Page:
>> websites such as the Monkey.  This is an "if we build it, they will
>> come" moment for MS.
> Agreed... the problem IMHO is that when MS puts out something like this
> the immediate perception is that there is support and (though this might
> be a dangerous over generalization) companies developing commercial
> applications tend to fall in line behind the idea... which leads to the
> snowball effect...  So yes, they will face the same support and
> programming challenges, but they won't "appear" to be challenges because
> (going back to perception) Microsoft is putting it's weight behind
> the development.  I don't doubt that within a year we will see some
> kind of "Microsoft Visual Studio Professional Parallel Programming"
> software out on the market (if it's not already).  There will be a big
> to-do about it, and it will get media attention, which of course gets
> back to the folks who make decisions 'on high', and now we're back in
> the cycle of MS...

Well, for a variety of reasons I think that -- although this is
doubtless their "plan" -- this just won't be happening.  Parallel code
development hasn't exactly dominated the entreprenueurial market, hey?
It's difficult, expensive, and there aren't that many applications out
there that anybody will pay for.  In my opinion, of course.  There will
be some, of course, but there Windows clusters will have to pass the
same rigorous requirements for good cost-benefit that the various
choices of linux clusters do now.  Cluster scaling is far and away
dominated by HARDWARE resources and scaling, not software.  So it will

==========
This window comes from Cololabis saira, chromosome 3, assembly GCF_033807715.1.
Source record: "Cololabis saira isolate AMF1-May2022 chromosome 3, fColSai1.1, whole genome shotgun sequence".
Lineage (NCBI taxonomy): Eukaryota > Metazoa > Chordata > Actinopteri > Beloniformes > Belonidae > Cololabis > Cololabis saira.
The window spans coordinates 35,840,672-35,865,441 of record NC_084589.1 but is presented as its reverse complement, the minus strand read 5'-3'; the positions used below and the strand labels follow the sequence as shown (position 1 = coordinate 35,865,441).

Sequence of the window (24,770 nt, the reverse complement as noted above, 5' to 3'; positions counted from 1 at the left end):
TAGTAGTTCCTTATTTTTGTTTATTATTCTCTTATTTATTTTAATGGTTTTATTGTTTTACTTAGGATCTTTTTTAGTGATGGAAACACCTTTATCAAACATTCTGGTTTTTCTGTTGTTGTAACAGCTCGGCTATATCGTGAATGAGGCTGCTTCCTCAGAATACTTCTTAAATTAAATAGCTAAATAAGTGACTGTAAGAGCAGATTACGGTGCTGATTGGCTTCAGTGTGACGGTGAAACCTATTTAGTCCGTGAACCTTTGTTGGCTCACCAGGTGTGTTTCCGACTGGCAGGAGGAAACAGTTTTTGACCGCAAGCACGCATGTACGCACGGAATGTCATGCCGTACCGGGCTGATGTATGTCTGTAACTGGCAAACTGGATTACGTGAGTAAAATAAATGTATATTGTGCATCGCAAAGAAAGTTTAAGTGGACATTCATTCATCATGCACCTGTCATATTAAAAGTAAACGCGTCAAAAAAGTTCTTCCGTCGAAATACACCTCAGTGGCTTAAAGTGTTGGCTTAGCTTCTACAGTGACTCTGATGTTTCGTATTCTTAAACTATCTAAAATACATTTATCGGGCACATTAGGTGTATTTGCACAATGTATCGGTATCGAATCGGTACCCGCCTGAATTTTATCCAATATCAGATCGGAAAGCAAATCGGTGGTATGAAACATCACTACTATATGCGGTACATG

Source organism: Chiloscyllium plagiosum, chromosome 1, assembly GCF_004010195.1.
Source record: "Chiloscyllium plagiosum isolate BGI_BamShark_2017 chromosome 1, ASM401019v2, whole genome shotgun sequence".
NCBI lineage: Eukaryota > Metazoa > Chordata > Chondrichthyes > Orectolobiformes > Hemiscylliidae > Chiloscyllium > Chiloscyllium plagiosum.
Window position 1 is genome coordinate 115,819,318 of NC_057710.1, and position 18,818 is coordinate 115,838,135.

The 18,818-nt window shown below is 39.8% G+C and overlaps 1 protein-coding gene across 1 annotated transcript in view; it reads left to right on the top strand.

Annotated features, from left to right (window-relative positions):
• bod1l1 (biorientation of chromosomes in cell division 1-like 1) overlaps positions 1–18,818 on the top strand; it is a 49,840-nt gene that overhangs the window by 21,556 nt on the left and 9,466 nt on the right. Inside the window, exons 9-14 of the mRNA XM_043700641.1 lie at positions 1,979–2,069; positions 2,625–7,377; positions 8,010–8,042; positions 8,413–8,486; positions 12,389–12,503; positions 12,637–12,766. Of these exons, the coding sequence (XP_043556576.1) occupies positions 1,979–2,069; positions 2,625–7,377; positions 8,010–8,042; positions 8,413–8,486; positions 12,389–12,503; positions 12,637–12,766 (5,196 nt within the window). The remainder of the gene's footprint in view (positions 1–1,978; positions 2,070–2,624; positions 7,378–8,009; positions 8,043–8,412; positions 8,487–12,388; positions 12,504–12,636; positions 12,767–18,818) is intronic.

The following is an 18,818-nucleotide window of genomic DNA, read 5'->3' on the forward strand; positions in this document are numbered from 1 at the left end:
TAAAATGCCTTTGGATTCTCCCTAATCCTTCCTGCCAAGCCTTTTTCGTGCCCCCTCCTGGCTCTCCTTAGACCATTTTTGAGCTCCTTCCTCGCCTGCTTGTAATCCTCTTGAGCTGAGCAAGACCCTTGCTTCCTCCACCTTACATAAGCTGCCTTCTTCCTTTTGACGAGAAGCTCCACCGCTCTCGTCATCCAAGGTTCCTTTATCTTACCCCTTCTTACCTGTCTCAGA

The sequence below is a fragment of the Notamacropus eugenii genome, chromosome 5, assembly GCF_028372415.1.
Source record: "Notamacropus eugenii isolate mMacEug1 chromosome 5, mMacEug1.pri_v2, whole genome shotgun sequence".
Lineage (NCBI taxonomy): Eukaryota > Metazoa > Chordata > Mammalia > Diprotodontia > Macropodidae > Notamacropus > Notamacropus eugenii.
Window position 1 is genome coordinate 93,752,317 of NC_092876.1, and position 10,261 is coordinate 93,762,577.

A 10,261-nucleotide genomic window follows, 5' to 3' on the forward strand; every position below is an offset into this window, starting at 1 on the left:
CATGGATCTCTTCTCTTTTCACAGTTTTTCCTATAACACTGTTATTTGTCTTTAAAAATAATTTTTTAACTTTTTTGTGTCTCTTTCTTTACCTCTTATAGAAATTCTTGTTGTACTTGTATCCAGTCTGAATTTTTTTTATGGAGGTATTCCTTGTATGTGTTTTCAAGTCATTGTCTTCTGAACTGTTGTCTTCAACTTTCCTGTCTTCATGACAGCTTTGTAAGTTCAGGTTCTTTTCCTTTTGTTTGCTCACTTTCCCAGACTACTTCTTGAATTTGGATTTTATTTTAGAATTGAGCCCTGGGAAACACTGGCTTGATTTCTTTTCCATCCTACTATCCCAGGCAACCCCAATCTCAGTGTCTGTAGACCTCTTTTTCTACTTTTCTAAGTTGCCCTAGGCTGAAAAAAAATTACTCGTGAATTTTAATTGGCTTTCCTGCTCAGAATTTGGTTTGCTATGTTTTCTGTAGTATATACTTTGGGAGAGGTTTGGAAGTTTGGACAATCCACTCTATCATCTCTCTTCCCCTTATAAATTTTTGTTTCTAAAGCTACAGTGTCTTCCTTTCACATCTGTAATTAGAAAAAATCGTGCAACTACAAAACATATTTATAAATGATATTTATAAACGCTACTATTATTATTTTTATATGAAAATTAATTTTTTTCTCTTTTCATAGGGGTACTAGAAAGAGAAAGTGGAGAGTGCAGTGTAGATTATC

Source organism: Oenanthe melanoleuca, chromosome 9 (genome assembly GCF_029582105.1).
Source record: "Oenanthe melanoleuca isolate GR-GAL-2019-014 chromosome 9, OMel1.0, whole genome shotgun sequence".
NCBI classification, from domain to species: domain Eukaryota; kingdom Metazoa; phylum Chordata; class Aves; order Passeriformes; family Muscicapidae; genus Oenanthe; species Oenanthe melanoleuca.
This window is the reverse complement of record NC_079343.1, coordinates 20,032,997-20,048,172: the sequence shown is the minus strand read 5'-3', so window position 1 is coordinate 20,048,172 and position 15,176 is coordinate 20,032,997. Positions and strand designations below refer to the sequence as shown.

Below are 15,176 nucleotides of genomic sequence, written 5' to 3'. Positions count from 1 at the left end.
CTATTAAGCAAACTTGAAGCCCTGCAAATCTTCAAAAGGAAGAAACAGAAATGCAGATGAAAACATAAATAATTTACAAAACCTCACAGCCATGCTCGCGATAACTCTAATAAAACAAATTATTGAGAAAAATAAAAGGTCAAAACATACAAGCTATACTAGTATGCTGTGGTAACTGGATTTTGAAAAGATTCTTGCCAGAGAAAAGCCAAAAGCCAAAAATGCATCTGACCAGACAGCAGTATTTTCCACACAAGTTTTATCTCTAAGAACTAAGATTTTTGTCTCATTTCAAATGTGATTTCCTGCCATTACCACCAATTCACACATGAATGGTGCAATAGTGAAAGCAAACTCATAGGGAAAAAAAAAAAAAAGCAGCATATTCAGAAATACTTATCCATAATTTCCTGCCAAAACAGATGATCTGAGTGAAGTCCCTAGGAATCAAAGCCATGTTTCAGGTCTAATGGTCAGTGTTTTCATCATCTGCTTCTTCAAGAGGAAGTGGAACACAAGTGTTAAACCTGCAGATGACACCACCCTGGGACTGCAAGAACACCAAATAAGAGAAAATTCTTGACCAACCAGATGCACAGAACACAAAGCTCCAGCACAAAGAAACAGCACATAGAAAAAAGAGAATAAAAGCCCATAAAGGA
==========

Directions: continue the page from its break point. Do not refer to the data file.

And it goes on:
come right down to trading cluster nodes for Windows licenses unless
they drop the cost of the latter to literally nothing.  And if they do
that, what's the point?

>> Compared to linux -- the entire OS and all
>> these apps were FREE, right?  One can install an entire cluster for the
>> cost of setting up a PXE server/repo, and even boot and run the whole
>> thing diskless, in as little as one day.
> Preaching to the choir...  *KEEP PREACHING, the beer is on it's way*

Best offer I've had in days.

>> Only people who really don't
>> give a rodent's furry behind about money will be willing to spend a ton
>> of money for a product where it takes days for your cluster-ignorant
>> MCSEs just to figure out the licensing arrangements for the nodes (and
>> to learn what a node IS).
> Again... dangerous over generalization IMHO.  Perception will be something
> closer to "hrm... $8,000 and less headache with MS than with going to
> a linux system... It's worth it."

Why less headache?  Let's see.

   Paying money = Bad (and $8000 is going to be for how many nodes?  How
will costs scale?  What do you get for this?)

   Ease of installation?  Are they claiming to beat "boot the node and
wait for it to install" or even "boot the node diskless and wait for it
to boot"?  For $8000 I'll cheerily make you a linux server that will